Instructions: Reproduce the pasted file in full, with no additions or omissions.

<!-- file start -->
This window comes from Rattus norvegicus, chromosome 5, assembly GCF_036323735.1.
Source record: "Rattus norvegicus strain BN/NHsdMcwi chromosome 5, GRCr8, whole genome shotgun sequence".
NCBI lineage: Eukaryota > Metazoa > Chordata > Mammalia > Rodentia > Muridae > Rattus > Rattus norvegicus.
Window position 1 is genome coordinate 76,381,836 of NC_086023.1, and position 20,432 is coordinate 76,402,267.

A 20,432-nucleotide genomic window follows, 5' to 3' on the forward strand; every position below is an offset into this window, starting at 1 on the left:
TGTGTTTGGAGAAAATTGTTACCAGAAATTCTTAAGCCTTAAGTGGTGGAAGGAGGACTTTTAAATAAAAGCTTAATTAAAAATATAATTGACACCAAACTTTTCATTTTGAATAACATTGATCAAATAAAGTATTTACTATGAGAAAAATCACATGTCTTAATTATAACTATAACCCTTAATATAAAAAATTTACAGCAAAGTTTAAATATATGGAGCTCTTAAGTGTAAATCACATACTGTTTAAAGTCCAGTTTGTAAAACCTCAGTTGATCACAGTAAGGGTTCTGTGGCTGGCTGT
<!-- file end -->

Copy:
This window comes from Rattus norvegicus, chromosome 5, assembly GCF_036323735.1.
Source record: "Rattus norvegicus strain BN/NHsdMcwi chromosome 5, GRCr8, whole genome shotgun sequence".
NCBI lineage: Eukaryota > Metazoa > Chordata > Mammalia > Rodentia > Muridae > Rattus > Rattus norvegicus.
Window position 1 is genome coordinate 76,381,836 of NC_086023.1, and position 20,432 is coordinate 76,402,267.

A 20,432-nucleotide genomic window follows, 5' to 3' on the forward strand; every position below is an offset into this window, starting at 1 on the left:
TGTGTTTGGAGAAAATTGTTACCAGAAATTCTTAAGCCTTAAGTGGTGGAAGGAGGACTTTTAAATAAAAGCTTAATTAAAAATATAATTGACACCAAACTTTTCATTTTGAATAACATTGATCAAATAAAGTATTTACTATGAGAAAAATCACATGTCTTAATTATAACTATAACCCTTAATATAAAAAATTTACAGCAAAGTTTAAATATATGGAGCTCTTAAGTGTAAATCACATACTGTTTAAAGTCCAGTTTGTAAAACCTCAGTTGATCACAGTAAGGGTTCTGTGGCTGGCTGT